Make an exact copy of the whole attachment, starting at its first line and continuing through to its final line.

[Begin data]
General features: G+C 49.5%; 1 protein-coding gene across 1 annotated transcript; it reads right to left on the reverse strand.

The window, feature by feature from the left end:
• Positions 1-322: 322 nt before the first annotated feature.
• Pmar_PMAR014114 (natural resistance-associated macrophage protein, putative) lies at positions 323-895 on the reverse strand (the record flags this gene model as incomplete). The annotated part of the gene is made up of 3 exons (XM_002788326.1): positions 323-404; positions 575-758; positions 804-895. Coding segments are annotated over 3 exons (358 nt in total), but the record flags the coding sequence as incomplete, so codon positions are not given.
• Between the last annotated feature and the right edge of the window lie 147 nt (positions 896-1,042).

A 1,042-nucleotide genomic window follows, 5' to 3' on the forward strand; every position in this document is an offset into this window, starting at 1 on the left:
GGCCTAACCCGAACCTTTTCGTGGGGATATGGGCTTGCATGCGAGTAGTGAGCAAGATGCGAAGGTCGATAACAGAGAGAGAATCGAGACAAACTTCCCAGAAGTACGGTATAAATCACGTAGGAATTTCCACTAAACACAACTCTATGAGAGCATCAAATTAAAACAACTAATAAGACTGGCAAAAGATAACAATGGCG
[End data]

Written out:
General features: G+C 49.5%; 1 protein-coding gene across 1 annotated transcript; it reads right to left on the reverse strand.

The window, feature by feature from the left end:
• Positions 1-322: 322 nt before the first annotated feature.
• Pmar_PMAR014114 (natural resistance-associated macrophage protein, putative) lies at positions 323-895 on the reverse strand (the record flags this gene model as incomplete). The annotated part of the gene is made up of 3 exons (XM_002788326.1): positions 323-404; positions 575-758; positions 804-895. Coding segments are annotated over 3 exons (358 nt in total), but the record flags the coding sequence as incomplete, so codon positions are not given.
• Between the last annotated feature and the right edge of the window lie 147 nt (positions 896-1,042).

A 1,042-nucleotide genomic window follows, 5' to 3' on the forward strand; every position in this document is an offset into this window, starting at 1 on the left:
GGCCTAACCCGAACCTTTTCGTGGGGATATGGGCTTGCATGCGAGTAGTGAGCAAGATGCGAAGGTCGATAACAGAGAGAGAATCGAGACAAACTTCCCAGAAGTACGGTATAAATCACGTAGGAATTTCCACTAAACACAACTCTATGAGAGCATCAAATTAAAACAACTAATAAGACTGGCAAAAGATAACAATGGCG